Rhymes and phonemes in the common unit task: replications and implications for beginning reading

Philip H. K. Seymour, Lynne G. Duncan, Fiona M. Bolik

    Research output: Contribution to journalArticlepeer-review

    32 Citations (Scopus)

    Abstract

    Theorists and practitioners in the field of reading development are currently debating the importance of rhymes and phonemes in beginning reading. In a recent study, Duncan, Seymour and Hill (1997) provided evidence that explicit or meta- awareness of sound is closely linked to reading strategy. Meta-awareness was measured by asking beginning readers to identify the ‘common unit’ shared by two spoken words. Results showed that meta-awareness of phonemes emerged prior to meta-awareness of rhyme, and that reading strategy followed a similar small-to-large progression. This study reports on a replication of the ‘common unit’ task which includes modifications to the original procedure (randomisation of conditions, increased practice, removal of positional references from instructions). The results confirm the pattern observed in the original study. Beginning readers learning by a mixed method can identify shared phonemes but not shared rimes in the common unit task. The implications of this and similar replications are discussed.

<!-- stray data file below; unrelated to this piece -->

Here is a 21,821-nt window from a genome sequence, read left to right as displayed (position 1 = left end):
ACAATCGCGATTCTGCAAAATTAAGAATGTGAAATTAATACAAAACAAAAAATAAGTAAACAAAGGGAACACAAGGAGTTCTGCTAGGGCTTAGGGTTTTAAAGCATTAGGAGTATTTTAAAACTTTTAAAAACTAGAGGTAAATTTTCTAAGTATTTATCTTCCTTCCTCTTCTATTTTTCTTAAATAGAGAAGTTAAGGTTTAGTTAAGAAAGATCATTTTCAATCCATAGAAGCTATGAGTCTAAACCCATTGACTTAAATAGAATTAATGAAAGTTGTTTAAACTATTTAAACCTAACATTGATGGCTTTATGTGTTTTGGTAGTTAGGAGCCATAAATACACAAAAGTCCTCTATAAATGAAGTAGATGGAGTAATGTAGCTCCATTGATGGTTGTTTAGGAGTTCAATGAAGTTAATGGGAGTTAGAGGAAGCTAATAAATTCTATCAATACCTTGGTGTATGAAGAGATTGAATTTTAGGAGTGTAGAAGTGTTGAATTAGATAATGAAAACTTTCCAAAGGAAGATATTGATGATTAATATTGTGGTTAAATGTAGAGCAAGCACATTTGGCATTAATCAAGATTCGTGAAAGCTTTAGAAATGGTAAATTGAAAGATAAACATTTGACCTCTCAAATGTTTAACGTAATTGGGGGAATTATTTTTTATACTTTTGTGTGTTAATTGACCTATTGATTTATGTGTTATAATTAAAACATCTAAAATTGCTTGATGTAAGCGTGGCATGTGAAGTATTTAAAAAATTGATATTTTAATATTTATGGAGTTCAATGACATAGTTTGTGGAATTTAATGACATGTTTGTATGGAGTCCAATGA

Original languageEnglish
    Pages (from-to)113-130
    Number of pages18
    JournalJournal of Research in Reading
    Volume22
    Issue number2
    DOIs
    Publication statusPublished - 1999

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